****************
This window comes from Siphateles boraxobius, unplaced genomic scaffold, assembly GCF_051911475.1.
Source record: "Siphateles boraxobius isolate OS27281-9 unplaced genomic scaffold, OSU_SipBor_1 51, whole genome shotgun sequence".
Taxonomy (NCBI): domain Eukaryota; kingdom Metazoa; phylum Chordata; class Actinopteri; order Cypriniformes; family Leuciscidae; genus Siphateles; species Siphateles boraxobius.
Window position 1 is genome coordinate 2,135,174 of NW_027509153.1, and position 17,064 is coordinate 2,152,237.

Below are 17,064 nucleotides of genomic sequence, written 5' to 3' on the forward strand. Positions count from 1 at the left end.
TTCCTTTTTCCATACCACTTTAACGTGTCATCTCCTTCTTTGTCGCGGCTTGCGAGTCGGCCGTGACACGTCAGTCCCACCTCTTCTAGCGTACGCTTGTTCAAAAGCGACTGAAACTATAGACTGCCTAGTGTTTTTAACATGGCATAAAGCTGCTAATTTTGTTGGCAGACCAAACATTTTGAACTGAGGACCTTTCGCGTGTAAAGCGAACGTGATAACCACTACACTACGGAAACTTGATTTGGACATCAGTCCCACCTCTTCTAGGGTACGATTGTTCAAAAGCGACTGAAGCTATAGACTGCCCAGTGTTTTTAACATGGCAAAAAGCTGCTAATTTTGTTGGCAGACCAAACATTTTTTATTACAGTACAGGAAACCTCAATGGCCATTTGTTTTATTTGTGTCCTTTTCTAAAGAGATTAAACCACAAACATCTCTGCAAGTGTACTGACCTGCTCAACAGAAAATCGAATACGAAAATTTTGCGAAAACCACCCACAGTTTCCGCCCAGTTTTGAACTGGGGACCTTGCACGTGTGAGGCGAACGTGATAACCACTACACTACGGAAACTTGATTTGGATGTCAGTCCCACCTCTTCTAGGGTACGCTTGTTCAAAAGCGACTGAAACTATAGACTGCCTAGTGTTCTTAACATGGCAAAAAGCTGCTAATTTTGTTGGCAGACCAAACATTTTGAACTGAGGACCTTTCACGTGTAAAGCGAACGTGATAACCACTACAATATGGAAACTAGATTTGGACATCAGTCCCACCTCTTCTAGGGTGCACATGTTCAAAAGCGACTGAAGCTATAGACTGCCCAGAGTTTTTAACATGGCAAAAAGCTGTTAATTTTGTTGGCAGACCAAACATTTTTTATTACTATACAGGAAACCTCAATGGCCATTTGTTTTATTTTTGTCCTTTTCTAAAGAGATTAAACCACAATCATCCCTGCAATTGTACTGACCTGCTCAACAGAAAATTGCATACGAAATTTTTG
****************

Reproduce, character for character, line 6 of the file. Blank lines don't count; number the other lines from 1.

TTCCTTTTTCCATACCACTTTAACGTGTCATCTCCTTCTTTGTCGCGGCTTGCGAGTCGGCCGTGACACGTCAGTCCCACCTCTTCTAGCGTACGCTTGTTCAAAAGCGACTGAAACTATAGACTGCCTAGTGTTTTTAACATGGCATAAAGCTGCTAATTTTGTTGGCAGACCAAACATTTTGAACTGAGGACCTTTCGCGTGTAAAGCGAACGTGATAACCACTACACTACGGAAACTTGATTTGGACATCAGTCCCACCTCTTCTAGGGTACGATTGTTCAAAAGCGACTGAAGCTATAGACTGCCCAGTGTTTTTAACATGGCAAAAAGCTGCTAATTTTGTTGGCAGACCAAACATTTTTTATTACAGTACAGGAAACCTCAATGGCCATTTGTTTTATTTGTGTCCTTTTCTAAAGAGATTAAACCACAAACATCTCTGCAAGTGTACTGACCTGCTCAACAGAAAATCGAATACGAAAATTTTGCGAAAACCACCCACAGTTTCCGCCCAGTTTTGAACTGGGGACCTTGCACGTGTGAGGCGAACGTGATAACCACTACACTACGGAAACTTGATTTGGATGTCAGTCCCACCTCTTCTAGGGTACGCTTGTTCAAAAGCGACTGAAACTATAGACTGCCTAGTGTTCTTAACATGGCAAAAAGCTGCTAATTTTGTTGGCAGACCAAACATTTTGAACTGAGGACCTTTCACGTGTAAAGCGAACGTGATAACCACTACAATATGGAAACTAGATTTGGACATCAGTCCCACCTCTTCTAGGGTGCACATGTTCAAAAGCGACTGAAGCTATAGACTGCCCAGAGTTTTTAACATGGCAAAAAGCTGTTAATTTTGTTGGCAGACCAAACATTTTTTATTACTATACAGGAAACCTCAATGGCCATTTGTTTTATTTTTGTCCTTTTCTAAAGAGATTAAACCACAATCATCCCTGCAATTGTACTGACCTGCTCAACAGAAAATTGCATACGAAATTTTTG